Disaster ops centers needed to avoid ‘post-Yolanda problems’

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Monday, December 9, 2013


A SENATOR urged the government on Monday to prioritize the establishment of national and regional operation centers in times of disasters and calamities to avoid problems observed after Typhoon Yolanda hit central Philippines early this month.

Senator Antonio Trillanes IV, chairman of the congressional oversight committee on the Philippine Disaster Risk Reduction and Management Act, said it is important that the government must prepare at the soonest time, "considering that our country is facing several typhoons yearly, and that Congress must also fast-track in preparing concrete laws that will protect the people."

Trillanes’s statement came after Tacloban City Mayor Alfred Romualdez, who was invited in the committee hearing Monday, hit the National Government for playing politics during the post-disaster operations in Tacloban.

Romualdez, who turned emotional as he recalled and shared his experience when the typhoon hit the area, claimed that despite the presence of National Defense Secretary Voltaire Gazmin and Department of Interior and Local Government Secretary Mar Roxas, they were not given the assistance they badly needed, especially the security to enforce peace and order.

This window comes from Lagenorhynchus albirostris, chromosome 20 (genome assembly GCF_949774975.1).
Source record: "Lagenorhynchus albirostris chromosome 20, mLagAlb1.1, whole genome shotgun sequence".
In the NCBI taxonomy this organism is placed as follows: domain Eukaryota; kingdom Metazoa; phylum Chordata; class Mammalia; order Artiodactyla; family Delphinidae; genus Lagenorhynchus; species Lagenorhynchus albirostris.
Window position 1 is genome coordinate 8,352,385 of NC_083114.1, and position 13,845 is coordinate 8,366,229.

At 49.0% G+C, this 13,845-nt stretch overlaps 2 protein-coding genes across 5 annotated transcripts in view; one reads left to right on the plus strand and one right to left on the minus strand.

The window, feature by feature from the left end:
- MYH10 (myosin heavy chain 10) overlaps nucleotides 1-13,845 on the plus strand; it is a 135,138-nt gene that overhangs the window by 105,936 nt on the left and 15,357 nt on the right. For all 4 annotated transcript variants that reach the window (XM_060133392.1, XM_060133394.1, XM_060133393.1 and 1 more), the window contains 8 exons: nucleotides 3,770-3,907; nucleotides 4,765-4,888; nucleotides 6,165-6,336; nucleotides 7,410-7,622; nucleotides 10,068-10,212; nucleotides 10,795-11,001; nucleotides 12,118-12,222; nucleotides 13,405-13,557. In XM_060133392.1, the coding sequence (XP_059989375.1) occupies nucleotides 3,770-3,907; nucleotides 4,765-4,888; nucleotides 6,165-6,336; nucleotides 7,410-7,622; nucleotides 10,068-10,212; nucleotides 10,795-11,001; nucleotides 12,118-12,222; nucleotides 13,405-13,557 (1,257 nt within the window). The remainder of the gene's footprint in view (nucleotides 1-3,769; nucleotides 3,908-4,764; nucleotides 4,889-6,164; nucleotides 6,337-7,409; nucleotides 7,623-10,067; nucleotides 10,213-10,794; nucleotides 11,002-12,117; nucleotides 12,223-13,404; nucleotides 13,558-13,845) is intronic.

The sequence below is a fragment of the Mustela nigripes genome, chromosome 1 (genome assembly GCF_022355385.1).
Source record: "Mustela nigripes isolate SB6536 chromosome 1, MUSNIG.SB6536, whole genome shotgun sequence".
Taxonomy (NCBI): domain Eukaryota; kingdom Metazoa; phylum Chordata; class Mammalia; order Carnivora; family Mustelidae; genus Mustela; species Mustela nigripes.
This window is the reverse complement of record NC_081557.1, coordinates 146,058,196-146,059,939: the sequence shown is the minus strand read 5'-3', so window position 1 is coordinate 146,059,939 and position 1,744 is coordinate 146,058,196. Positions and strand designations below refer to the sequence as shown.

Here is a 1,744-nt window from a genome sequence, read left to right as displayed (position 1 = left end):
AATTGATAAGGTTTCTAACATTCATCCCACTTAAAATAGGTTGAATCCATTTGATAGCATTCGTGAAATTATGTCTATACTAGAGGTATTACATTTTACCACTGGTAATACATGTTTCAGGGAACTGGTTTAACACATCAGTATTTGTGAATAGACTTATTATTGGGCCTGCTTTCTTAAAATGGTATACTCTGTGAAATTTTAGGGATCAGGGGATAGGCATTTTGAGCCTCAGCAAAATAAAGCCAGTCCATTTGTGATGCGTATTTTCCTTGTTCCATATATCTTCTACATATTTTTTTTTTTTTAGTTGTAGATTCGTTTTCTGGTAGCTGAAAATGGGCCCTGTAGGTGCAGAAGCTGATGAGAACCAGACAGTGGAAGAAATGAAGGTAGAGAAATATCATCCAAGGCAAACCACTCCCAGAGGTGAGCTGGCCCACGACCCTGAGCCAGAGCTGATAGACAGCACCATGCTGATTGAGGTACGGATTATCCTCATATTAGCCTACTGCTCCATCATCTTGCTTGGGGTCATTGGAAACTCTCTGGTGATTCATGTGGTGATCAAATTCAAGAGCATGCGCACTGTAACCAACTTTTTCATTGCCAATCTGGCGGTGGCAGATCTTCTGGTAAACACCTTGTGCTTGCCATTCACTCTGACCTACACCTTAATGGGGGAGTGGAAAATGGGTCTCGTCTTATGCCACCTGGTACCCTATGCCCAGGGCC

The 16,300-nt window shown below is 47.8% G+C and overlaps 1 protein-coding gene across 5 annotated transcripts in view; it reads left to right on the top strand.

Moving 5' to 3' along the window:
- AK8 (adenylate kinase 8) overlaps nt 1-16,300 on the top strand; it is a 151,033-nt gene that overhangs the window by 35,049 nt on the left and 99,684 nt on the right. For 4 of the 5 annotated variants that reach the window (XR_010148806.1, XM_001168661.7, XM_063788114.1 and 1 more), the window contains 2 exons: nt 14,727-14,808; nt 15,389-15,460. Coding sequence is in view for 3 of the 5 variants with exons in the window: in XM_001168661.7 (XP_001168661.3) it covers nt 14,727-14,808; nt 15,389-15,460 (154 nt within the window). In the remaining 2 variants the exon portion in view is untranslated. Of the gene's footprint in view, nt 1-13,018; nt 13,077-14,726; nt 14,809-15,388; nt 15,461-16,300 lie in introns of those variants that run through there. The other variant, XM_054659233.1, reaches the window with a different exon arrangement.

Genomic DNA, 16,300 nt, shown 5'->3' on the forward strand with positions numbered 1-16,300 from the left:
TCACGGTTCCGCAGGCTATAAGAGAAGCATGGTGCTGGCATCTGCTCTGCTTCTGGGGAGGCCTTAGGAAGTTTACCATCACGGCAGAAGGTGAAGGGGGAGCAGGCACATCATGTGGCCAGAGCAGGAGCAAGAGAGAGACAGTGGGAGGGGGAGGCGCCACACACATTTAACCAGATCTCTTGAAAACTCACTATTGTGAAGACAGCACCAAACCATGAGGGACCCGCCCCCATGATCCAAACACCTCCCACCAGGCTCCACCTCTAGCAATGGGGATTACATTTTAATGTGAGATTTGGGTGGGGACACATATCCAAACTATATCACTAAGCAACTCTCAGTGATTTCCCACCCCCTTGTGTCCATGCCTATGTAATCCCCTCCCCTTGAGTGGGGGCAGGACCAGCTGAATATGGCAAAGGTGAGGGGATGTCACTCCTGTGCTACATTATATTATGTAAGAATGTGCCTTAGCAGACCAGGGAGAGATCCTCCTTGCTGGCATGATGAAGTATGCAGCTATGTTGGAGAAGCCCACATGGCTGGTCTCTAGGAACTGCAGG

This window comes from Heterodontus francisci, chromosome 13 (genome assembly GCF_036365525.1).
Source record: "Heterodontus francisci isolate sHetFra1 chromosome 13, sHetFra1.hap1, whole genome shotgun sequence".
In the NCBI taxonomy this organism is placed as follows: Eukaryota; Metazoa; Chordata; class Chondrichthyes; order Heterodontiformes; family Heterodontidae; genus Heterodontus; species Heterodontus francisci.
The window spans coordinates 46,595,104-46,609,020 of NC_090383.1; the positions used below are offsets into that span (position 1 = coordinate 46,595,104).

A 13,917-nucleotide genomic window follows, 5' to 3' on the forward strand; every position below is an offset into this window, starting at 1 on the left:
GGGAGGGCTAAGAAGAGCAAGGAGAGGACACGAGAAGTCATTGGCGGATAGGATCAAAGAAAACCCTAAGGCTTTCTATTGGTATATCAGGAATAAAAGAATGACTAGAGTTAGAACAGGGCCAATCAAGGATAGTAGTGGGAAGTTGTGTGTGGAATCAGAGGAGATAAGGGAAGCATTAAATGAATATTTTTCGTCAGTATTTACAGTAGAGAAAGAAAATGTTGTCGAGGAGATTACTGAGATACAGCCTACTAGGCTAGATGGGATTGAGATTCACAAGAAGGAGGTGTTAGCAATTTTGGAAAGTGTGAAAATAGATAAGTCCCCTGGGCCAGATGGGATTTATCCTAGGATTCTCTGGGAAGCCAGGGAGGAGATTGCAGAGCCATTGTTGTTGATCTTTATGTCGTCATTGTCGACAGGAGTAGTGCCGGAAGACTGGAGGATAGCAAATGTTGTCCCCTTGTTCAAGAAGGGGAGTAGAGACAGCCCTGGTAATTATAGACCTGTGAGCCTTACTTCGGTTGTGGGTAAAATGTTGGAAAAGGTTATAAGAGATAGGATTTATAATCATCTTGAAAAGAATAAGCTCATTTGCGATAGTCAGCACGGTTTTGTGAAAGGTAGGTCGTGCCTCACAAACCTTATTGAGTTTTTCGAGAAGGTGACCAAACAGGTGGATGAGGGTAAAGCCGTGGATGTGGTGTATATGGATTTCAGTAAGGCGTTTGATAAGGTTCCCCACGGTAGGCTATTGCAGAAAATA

"I don't want to burden the National Government. But the looting was really rampant. I was practically begging for help. We need more police and military to help us in our peace and order situation but instead, our chief of police was even relieved from his post," the mayor said.

“I could not understand why I could not get help from National Government,” he added.

He said he talked to Cabinet Secretary Jose Rene Almendras and told him that they needed soldiers, but no help was extended.
Romualdez also denied reports that he was forced to resign, but admitted it was Roxas who talked to him several days after the storm, asking him to write a letter stating that he could no longer perform his functions as mayor and that everything must be legalized.

Romualdez recalled that he replied: "Well this is a gray area, as far as I know, the President is the President of the Philippines, and he is also the President of Tacloban City."

Roxas, according to Romualdez, reminded him to be careful. "You have to be careful because you are a Romualdez and the President is an Aquino."

He said Roxas and Gazmin were there even before the typhoon arrived, but they only focused on giving out the relief goods.

He also said the National Government wanted an ordinance for a curfew, but there was no fiscal office.

“Lagi tayong assess nang assess. You cannot assess if you do not have people on the ground for information. Everyone was a victim,” he said.

Romualdez also said that President Aquino, who arrived in Tacloban City three days after the typhoon, did not talk to him either.

"If they can muster 1,000 military personnel to secure the President, bakit hindi naman kami mabigyan ng kaunting security din. What is so frustrating is that the President was there, two secretaries were there; still, there was looting," Romualdez said.